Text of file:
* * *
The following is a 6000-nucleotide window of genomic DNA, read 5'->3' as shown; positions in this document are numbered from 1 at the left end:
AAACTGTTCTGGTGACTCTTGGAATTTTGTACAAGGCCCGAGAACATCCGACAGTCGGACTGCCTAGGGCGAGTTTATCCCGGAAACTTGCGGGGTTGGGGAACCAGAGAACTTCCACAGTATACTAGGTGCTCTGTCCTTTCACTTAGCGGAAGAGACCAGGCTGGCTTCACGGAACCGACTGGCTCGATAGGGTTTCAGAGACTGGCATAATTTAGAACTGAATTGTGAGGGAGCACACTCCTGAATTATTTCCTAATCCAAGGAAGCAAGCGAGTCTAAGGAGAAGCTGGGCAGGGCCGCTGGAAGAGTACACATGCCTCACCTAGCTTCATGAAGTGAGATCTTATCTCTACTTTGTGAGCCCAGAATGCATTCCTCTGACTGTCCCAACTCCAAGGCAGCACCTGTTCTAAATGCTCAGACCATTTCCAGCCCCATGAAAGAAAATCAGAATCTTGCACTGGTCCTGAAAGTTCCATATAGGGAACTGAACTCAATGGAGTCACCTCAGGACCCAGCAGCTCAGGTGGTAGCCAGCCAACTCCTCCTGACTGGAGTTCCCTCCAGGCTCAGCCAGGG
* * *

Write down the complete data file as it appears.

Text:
The following is a 6000-nucleotide window of genomic DNA, read 5'->3' as shown; positions in this document are numbered from 1 at the left end:
AAACTGTTCTGGTGACTCTTGGAATTTTGTACAAGGCCCGAGAACATCCGACAGTCGGACTGCCTAGGGCGAGTTTATCCCGGAAACTTGCGGGGTTGGGGAACCAGAGAACTTCCACAGTATACTAGGTGCTCTGTCCTTTCACTTAGCGGAAGAGACCAGGCTGGCTTCACGGAACCGACTGGCTCGATAGGGTTTCAGAGACTGGCATAATTTAGAACTGAATTGTGAGGGAGCACACTCCTGAATTATTTCCTAATCCAAGGAAGCAAGCGAGTCTAAGGAGAAGCTGGGCAGGGCCGCTGGAAGAGTACACATGCCTCACCTAGCTTCATGAAGTGAGATCTTATCTCTACTTTGTGAGCCCAGAATGCATTCCTCTGACTGTCCCAACTCCAAGGCAGCACCTGTTCTAAATGCTCAGACCATTTCCAGCCCCATGAAAGAAAATCAGAATCTTGCACTGGTCCTGAAAGTTCCATATAGGGAACTGAACTCAATGGAGTCACCTCAGGACCCAGCAGCTCAGGTGGTAGCCAGCCAACTCCTCCTGACTGGAGTTCCCTCCAGGCTCAGCCAGGG